A lot more work than many realize went into recruiting, paying, and training Liberia's new professional army. Here are a few lessons learned from Liberia that might help in Afghanistan:
It might be necessary to start over. Security forces that are distrusted and feared by the population can be worse than no security at all. Disband corrupt units completely and invite soldiers or policemen to reapply individually so that they can be vetted. Also, ensure the public is involved in the vetting to help re-establish the force's credibility.
All institutions must rise together. It is dangerous to raise a capable army that the Finance Ministry cannot pay. This is a coup d'état in the waiting.
Modern warfare is more than shooting. Incorporate literacy and respect for the rule of law and human rights directly into basic training. Also, take every training opportunity to imbue a sense of national identity into the force to overcome parochial tribal allegiances, and don't let any one ethnic group dominate the ranks.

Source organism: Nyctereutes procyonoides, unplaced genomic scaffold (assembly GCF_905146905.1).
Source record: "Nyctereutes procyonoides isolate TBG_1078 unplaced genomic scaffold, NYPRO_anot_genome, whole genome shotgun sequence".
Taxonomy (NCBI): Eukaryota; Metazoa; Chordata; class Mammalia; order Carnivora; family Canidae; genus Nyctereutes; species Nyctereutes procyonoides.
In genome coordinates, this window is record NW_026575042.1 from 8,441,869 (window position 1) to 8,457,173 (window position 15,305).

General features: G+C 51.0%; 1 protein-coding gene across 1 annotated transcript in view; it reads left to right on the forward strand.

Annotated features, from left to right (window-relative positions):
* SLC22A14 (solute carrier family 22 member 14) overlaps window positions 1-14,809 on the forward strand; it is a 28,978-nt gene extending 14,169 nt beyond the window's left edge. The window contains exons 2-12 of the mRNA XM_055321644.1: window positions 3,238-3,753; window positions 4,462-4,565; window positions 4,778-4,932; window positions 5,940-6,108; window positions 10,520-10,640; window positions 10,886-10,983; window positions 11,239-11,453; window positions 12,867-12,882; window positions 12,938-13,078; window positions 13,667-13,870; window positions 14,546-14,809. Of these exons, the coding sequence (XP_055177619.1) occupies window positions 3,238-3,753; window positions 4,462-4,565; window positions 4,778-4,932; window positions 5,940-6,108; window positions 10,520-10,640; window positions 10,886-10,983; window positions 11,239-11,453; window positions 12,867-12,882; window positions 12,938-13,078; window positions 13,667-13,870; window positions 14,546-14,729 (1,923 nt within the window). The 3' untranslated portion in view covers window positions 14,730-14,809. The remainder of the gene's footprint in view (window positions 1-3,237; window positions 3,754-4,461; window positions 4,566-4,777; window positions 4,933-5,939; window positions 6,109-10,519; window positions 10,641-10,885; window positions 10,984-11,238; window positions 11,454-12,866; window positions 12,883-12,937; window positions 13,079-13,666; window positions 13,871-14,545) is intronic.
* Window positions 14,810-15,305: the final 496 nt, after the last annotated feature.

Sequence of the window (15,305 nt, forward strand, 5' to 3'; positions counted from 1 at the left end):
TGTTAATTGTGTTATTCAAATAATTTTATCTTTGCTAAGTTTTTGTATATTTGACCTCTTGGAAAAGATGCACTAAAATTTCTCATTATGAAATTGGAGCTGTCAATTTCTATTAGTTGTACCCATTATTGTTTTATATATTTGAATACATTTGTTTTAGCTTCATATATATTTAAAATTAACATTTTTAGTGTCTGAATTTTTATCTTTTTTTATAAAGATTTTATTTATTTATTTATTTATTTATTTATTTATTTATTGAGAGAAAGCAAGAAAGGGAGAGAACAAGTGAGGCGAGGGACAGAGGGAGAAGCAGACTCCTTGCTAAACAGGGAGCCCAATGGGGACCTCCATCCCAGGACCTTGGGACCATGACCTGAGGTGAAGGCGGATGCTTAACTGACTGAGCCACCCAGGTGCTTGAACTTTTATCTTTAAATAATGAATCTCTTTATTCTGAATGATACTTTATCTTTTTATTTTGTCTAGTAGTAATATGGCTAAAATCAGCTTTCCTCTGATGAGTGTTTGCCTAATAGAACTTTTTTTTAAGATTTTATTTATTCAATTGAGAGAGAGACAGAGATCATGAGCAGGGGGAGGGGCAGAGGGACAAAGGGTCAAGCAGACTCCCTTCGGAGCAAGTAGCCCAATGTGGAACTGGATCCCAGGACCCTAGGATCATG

Don't create a force so strong it provokes the neighbors to build up their own militaries in response. In Afghanistan and Liberia, the AK-47 is the weapon of mass destruction, and arms races often lead to bloodshed.
Lastly, as foreigners, be humble. Afghanistan and Liberia are worlds away from the United States, yet the country still creates "mini-me" versions of the U.S. military and police abroad. Throw away the American playbook and think creatively, in partnership with Afghans, about what is truly needed to defend them from their threats. It won't look like Fort Bragg.
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